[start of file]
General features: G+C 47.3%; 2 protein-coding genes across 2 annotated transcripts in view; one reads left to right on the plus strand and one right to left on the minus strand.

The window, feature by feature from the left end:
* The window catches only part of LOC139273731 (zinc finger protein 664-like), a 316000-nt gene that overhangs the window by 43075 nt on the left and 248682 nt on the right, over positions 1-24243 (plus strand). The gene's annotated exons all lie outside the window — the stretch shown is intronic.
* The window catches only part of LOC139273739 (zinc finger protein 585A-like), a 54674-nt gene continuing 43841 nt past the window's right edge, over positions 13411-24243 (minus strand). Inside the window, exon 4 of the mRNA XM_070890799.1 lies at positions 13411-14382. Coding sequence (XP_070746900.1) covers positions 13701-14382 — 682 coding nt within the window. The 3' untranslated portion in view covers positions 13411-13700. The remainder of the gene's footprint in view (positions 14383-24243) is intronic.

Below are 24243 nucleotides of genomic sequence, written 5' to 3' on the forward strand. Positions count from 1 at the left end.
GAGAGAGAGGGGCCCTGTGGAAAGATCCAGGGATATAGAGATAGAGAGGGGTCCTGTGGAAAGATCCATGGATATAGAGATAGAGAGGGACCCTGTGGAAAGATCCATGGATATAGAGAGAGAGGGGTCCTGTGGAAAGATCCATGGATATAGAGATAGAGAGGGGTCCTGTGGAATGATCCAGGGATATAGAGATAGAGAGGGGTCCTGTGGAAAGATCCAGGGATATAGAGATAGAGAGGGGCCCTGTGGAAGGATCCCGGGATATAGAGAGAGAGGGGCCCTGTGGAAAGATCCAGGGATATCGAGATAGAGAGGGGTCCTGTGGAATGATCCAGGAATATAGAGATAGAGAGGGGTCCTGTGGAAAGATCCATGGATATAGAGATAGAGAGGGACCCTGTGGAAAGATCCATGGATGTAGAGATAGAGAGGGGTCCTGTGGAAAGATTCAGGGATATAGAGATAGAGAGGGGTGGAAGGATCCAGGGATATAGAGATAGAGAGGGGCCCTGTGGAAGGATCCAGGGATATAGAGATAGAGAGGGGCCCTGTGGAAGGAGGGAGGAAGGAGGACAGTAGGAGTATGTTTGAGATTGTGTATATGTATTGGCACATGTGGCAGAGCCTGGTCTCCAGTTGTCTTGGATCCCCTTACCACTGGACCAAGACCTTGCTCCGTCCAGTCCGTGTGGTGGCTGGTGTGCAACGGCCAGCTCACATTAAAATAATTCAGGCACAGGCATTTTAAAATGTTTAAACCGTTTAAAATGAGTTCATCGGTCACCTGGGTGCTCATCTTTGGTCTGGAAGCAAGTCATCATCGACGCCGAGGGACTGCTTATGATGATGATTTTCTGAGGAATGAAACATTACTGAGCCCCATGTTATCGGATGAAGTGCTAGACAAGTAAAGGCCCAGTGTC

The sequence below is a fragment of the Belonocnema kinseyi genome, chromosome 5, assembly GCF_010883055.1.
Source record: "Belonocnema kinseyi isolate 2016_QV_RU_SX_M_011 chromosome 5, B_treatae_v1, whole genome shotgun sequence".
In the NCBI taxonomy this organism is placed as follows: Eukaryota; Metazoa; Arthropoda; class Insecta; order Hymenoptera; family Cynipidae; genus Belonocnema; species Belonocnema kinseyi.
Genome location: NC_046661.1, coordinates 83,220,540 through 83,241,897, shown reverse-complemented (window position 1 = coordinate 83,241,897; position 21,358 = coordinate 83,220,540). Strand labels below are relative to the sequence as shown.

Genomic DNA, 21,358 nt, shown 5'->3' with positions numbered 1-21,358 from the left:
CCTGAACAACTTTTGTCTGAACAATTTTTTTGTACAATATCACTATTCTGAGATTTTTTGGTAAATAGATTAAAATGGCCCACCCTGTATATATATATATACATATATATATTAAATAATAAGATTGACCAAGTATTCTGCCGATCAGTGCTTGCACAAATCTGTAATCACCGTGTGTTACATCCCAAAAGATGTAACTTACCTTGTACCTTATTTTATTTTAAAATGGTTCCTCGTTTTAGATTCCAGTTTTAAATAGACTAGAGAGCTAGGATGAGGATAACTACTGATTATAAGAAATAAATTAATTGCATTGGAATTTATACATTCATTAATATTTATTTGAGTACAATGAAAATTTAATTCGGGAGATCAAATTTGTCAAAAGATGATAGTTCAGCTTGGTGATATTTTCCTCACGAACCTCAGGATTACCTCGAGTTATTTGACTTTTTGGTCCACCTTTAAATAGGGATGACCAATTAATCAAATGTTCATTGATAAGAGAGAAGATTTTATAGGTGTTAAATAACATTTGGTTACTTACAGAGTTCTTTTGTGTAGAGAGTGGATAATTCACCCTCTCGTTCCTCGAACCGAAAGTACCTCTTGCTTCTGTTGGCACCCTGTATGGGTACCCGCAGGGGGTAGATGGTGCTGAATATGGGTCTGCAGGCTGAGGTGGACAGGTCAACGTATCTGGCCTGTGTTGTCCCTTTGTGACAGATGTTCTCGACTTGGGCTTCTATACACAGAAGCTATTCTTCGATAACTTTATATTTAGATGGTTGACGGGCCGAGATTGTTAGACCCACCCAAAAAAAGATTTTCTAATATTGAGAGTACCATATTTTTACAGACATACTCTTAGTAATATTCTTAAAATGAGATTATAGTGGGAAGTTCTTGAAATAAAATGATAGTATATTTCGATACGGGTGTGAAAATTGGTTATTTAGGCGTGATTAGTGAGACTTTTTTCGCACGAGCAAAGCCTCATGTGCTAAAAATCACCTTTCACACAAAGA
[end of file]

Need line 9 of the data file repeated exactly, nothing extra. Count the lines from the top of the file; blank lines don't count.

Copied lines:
In the NCBI taxonomy this organism is placed as follows: Eukaryota; Metazoa; Arthropoda; class Insecta; order Hymenoptera; family Cynipidae; genus Belonocnema; species Belonocnema kinseyi.